While the Canadian groupings are mainly aimed at institutional investors wanting to direct funds towards ethically-minded companies—that is social investing, the second groupings are about integrating environmental and social issues more systematically into companies’ risk and compliance programmes.
Despite the detailed financial reporting big corporations are expected to provide there is therefore still no transparent system allowing us to judge how ethical they are.
Yet increasingly society is demanding better business behaviour. Expectations are rising that companies should be able to show their ethicality. But there are virtually no credible comparative data for each multi national showing it’s impact on people and the planet.
We are stuck with mainly qualitative ways of assessing ethical performance. For instance, the deputy director of a global cosmetics firm insists on meeting all newly appointed managers to talk them through the firm’s ethical approach. He also visits the company’s many outposts to personally check on their ethical performance. This kind of “walk the talk” is more convincing than half a dozen indices.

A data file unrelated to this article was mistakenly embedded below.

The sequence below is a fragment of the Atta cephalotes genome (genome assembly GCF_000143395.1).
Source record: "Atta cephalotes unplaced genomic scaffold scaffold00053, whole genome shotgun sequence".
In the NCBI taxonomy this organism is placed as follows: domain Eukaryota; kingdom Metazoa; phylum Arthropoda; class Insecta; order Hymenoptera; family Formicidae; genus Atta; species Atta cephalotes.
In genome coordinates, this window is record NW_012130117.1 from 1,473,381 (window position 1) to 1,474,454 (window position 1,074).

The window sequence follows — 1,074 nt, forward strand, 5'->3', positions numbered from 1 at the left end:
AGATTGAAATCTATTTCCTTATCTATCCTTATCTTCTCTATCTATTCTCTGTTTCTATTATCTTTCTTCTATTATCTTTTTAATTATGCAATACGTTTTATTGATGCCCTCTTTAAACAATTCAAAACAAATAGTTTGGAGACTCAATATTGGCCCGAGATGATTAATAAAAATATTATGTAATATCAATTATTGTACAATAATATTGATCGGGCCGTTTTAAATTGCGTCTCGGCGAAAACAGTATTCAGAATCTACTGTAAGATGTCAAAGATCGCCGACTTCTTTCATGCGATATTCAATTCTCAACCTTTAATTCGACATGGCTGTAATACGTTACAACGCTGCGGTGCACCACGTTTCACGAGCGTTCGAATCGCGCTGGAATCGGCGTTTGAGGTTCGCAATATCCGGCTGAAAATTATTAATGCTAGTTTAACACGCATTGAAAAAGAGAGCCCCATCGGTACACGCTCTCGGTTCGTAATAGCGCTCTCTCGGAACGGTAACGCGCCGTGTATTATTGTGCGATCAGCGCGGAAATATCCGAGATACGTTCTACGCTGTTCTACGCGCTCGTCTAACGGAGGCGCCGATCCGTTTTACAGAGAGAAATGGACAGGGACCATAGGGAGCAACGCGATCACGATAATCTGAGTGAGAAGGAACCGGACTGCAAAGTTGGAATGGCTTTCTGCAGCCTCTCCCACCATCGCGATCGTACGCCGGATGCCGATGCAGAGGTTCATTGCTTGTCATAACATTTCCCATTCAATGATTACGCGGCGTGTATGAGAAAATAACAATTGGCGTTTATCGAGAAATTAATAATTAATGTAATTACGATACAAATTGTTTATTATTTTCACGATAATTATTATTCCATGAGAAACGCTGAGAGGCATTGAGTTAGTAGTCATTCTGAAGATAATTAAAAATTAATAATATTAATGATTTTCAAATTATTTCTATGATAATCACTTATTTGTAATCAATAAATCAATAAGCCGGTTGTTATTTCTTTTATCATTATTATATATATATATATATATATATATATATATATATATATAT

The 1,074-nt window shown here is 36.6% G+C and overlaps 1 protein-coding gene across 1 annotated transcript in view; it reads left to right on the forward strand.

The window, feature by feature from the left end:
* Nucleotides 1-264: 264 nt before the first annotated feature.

Board room wake up call
For companies wanting to take ethical performance seriously, the starting point will always be with the CEO and the Board. While the former gives leadership and must be responsible for setting the tone, the latter needs to focus on making sure ethics are both on its agenda regularly and there are systematic compliance and ethical assessments which it receives and reviews.
These assessments are akin to the indices already mentioned–except they’re tailored for the specific company and its particular markets. They are often non financial and intangible dealing with hard to measure aspects such as integrity, reputation, and corporate citizenship.
Asking good questions about these though is not enough. Boards must get to grips with the ethics programme–this includes discovering how the company rates against its competitors and within its industry.